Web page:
I am a 20-year-old college student who is in a really strong relationship with a great guy. Lately I have been feeling extra tired, extra hungry, and my boobs have been extra sensitive. I feel like there is a chance that I’m pregnant, but it is definitely too soon to tell. My inner feminist is telling me to let him know, because it takes two to get pregnant, and I shouldn’t go through this alone. Another part of me says that I should suffer in silence rather than cause potentially unwarranted chaos, and wait until I know for sure. What do you think? — Possibly Preggers
Is it your inner feminist who’s nudging you to tell your boyfriend there’s a chance you’re preggers, or your inner drama-queen? I ask because if women warned their boyfriends they might be knocked up every time they felt tired, hungry, and tender-boobed, a whole lotta people would be having a whole lotta unnecessary anxiety at least once a month. The symptoms you’re describing could easily be attributed to PMS among other things, and if you’re saying it’s “definitely to soon to tell” if you’re pregnant, I’m guessing your period isn’t late yet, which means, hey, you might be about to start! Unless you’re a couple days late, there’s no reason — other than creating drama and seeking attention — to freak out your boyfriend with the “possibility” you might be pregnant simply because you’re experiencing symptoms common to a variety of issues. Don’t get me wrong — I’m all for sharing the burden of pregnancy anxiety, but the reality is if your period isn’t late yet, you’re jumping the gun a little bit on your worrying.
My boyfriend and I have been dating for about seven months. Between his place and mine, we generally have three or four “sleepovers” a week. I put a toothbrush in his bathroom pretty early on (per his suggestion) and shortly after decided to keep a pair of cozy pajama pants in his closet. One day I found myself complaining to my sister about how I’m not ever able to shower and get ready for work at his place (or shower there on the weekends either), because there’s no hairdryer. She suggested that I buy another and keep it there. The idea kind of made me nervous and weirded me out! I don’t like the idea of keeping lots of things there — especially “girly” things — but I’m not sure exactly what the reasons are… I guess I don’t want him or his roommate to feel like I’m a constant presence or that I’m invading their space. I want to respect boundaries, but at the same time I realize it’s just a hairdryer, which wouldn’t take up much room and would be really convenient to have around. Anyway, my question is: how much STUFF is okay to keep at your guy’s place and what exactly would be crossing the line? — Trying To Respect Boundaries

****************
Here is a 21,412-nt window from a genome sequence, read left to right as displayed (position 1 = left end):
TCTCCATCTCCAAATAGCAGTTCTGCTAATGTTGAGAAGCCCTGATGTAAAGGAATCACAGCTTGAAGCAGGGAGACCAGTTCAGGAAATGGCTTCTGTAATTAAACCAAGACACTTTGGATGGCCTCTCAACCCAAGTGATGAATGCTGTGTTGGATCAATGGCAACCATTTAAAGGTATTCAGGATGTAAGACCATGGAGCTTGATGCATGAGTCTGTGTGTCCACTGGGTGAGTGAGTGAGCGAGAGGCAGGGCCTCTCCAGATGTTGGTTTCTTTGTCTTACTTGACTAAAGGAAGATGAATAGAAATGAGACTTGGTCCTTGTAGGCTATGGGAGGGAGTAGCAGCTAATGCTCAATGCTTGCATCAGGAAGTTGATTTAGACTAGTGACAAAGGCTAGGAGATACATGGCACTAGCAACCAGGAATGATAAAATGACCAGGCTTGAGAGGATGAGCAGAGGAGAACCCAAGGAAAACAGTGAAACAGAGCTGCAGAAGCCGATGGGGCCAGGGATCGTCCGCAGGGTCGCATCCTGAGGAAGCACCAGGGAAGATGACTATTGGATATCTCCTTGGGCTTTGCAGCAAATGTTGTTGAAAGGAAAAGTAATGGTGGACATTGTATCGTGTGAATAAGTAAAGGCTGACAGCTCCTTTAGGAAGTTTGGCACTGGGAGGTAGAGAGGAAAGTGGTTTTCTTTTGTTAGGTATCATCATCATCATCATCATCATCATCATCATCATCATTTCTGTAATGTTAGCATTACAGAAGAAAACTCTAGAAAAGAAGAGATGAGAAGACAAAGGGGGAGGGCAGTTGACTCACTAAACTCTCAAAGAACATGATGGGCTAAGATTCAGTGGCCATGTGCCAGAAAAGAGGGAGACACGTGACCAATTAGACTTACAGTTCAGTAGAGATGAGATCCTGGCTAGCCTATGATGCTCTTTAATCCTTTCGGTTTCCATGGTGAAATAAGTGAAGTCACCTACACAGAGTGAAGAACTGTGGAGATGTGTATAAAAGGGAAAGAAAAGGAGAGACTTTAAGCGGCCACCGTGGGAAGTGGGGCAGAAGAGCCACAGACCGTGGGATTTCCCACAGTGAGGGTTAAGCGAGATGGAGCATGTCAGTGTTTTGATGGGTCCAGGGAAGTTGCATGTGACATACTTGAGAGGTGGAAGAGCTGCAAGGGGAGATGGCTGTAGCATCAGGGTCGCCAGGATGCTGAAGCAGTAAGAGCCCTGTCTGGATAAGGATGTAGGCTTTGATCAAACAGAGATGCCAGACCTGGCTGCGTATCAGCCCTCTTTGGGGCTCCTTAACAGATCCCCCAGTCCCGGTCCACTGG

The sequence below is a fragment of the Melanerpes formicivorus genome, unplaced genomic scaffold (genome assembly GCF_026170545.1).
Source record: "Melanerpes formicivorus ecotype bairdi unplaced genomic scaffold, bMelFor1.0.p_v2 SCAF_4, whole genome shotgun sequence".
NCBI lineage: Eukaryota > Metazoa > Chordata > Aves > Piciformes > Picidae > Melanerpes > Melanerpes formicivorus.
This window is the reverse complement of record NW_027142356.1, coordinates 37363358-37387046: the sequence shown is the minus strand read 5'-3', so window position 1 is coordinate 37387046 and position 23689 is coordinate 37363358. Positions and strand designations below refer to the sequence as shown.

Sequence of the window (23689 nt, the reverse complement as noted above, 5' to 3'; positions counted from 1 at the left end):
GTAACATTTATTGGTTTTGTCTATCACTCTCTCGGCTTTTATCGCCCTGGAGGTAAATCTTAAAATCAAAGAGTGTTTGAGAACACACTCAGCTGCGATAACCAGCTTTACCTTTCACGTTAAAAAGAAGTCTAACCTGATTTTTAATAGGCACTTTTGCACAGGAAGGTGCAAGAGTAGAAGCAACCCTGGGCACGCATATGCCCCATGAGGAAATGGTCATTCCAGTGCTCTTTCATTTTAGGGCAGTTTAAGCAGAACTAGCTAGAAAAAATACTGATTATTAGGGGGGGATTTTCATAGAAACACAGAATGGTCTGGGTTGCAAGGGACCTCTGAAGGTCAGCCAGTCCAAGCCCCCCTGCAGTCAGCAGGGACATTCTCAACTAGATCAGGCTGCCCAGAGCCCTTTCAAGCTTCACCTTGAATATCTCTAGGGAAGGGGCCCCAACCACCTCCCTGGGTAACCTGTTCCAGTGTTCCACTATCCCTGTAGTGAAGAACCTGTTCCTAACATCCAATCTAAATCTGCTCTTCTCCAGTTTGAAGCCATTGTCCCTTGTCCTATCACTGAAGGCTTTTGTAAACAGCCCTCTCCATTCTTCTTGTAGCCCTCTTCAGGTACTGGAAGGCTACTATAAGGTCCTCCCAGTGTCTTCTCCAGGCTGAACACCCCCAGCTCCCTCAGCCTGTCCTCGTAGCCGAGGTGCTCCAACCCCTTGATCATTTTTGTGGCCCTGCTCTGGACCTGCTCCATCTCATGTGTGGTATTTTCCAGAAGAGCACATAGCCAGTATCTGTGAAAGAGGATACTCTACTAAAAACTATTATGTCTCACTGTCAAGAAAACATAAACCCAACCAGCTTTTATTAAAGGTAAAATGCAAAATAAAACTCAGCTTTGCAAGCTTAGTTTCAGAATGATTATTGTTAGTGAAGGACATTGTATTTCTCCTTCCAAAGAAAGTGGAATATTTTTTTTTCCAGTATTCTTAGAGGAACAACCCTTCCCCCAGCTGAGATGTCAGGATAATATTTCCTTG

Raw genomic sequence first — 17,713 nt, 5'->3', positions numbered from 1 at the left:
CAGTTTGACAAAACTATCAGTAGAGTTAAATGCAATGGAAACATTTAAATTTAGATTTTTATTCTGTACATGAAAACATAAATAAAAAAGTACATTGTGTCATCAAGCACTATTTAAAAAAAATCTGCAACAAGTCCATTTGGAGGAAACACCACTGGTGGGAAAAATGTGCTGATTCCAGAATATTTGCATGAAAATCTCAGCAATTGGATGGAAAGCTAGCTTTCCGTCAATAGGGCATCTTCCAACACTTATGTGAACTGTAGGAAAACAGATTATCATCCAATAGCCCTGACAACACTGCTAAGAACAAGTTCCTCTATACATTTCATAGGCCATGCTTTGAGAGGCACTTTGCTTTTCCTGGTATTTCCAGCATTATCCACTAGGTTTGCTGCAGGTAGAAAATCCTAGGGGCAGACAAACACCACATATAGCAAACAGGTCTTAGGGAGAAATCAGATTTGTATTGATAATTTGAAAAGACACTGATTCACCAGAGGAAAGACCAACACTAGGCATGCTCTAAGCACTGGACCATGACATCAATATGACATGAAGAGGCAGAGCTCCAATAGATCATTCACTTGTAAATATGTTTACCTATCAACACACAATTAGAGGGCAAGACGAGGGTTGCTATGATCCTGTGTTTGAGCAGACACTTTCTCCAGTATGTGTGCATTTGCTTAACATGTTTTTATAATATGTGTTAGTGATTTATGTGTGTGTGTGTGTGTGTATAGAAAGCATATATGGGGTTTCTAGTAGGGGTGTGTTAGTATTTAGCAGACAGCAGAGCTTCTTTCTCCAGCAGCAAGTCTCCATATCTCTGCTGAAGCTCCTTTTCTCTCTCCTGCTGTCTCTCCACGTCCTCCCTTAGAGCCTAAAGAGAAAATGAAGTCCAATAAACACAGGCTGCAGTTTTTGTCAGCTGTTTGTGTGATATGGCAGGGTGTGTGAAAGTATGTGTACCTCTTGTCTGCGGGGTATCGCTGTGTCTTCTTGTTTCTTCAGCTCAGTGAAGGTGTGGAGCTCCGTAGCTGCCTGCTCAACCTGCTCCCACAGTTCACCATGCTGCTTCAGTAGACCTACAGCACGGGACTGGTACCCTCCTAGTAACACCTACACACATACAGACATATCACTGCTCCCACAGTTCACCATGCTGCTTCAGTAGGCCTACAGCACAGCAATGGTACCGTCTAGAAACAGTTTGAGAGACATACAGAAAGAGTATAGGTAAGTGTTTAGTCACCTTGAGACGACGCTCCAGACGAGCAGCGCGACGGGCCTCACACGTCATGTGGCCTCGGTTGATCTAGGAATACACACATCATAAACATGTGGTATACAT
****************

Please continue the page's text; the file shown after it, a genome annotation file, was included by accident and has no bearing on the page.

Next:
I commend you for being concerned with not only respecting your boyfriend’s boundaries, but those of his roommate’s as well. So often couples sort of set up shop in each other’s apartments without any regard to the other people living there. You don’t pay rent at your boyfriend’s place, so it would be inappropriate if you basically moved in and spent every night there. But I don’t see anything wrong with spending a night or two a week there and having some drawer or closet space to stash your hairdryer and maybe some clean undies and a few toiletries. But before you start moving over half your wardrobe, definitely ask your boyfriend how he’d feel about you keeping a few things at his place.
Approach the topic by offering him some space at your place. Can you carve some room in a drawer for him? Then let him know you are by no means suggesting you move in with each other just yet, but simply thinking in terms of convenience since you spend a few nights a week at each other’s apartments. Use the opportunity to check-in with him on how the roomie may be feeling. Also, do you have a roommate? If so, this would probably be a good time to check in with her (or him?) as well and make sure your boyfriend’s presence isn’t inconveniencing her too much. If you live alone, consider having the majority of your “sleepovers” at your place where no one else’s privacy is compromised.
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